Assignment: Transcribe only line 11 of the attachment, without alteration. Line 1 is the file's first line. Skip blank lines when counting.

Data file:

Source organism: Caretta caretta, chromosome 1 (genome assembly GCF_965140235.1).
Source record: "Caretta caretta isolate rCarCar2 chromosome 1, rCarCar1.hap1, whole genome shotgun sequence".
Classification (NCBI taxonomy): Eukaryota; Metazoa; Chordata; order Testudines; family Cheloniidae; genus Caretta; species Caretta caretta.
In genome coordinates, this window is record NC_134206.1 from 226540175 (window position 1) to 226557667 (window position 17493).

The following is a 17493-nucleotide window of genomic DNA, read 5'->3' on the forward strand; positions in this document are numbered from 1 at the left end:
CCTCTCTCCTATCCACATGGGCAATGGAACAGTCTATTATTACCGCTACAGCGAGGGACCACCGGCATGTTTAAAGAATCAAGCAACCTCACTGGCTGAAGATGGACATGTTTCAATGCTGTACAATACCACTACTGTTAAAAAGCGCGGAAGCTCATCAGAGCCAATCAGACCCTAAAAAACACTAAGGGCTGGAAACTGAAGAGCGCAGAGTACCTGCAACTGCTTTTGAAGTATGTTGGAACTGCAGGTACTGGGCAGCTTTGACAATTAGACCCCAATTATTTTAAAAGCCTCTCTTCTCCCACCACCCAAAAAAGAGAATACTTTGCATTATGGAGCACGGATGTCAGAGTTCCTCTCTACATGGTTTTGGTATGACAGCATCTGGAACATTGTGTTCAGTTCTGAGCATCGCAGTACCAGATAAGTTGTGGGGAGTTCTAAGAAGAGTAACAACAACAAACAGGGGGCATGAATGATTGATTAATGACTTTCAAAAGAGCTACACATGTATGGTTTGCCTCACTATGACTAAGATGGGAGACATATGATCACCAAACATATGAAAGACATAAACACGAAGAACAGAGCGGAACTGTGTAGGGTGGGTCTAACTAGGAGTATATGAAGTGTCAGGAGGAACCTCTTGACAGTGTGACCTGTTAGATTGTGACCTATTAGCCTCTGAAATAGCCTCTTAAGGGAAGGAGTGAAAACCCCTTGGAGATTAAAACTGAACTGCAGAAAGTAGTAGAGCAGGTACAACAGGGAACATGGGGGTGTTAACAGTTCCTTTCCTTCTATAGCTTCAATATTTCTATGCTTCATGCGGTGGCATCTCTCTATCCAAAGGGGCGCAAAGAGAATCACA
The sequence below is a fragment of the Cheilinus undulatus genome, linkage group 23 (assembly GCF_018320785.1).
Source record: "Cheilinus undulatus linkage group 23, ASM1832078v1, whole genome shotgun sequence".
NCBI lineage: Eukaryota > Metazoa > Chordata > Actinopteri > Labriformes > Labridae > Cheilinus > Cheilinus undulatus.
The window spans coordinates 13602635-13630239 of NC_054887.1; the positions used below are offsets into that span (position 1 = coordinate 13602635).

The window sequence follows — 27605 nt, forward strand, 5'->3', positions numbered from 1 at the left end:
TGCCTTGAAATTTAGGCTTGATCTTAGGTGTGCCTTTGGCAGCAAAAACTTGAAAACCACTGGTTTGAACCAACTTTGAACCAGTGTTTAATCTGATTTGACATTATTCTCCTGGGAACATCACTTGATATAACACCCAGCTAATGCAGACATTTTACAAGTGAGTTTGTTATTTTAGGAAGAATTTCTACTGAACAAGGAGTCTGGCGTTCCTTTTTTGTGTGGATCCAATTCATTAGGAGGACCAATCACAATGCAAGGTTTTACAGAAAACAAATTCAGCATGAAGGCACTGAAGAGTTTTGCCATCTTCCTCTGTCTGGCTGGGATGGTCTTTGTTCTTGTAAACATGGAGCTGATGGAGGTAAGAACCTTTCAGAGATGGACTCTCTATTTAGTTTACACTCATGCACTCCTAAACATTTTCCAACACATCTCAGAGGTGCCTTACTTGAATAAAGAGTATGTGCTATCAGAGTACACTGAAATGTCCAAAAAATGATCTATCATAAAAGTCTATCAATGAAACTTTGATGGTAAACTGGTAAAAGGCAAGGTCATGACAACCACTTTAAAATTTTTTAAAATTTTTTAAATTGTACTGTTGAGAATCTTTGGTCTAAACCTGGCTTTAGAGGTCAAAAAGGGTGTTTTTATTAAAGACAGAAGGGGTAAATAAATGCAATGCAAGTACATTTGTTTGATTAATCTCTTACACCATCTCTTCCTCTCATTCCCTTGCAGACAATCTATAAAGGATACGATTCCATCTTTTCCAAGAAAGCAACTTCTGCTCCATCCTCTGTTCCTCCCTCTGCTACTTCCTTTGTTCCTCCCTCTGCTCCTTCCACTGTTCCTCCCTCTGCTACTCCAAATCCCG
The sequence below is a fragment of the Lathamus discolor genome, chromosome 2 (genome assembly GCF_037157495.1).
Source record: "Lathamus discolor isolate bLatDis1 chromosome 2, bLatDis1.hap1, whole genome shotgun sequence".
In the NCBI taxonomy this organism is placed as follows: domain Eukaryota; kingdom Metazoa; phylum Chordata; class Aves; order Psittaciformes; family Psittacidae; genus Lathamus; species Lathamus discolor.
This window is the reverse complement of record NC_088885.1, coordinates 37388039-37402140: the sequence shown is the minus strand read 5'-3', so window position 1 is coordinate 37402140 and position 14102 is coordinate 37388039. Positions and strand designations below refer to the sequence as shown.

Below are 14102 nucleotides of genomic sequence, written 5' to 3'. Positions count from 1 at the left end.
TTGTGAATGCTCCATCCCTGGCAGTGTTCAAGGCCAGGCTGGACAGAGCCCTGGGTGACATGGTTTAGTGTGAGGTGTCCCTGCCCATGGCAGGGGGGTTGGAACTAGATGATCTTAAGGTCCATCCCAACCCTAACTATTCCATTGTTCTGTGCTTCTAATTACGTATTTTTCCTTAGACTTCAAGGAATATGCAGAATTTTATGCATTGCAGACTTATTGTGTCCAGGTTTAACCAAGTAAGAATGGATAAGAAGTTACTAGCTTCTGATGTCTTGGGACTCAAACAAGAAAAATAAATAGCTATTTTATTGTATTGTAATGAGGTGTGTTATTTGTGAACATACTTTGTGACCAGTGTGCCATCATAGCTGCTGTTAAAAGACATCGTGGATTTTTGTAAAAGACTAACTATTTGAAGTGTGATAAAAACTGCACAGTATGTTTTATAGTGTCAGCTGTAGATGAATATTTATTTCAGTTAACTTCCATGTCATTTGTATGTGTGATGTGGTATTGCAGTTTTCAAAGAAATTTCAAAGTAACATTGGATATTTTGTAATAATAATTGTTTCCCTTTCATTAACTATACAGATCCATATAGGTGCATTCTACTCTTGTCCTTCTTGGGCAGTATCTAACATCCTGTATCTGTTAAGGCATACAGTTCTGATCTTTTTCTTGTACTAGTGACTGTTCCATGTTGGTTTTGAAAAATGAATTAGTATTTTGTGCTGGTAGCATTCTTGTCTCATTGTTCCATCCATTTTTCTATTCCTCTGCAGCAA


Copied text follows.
The window sequence follows — 27605 nt, forward strand, 5'->3', positions numbered from 1 at the left end: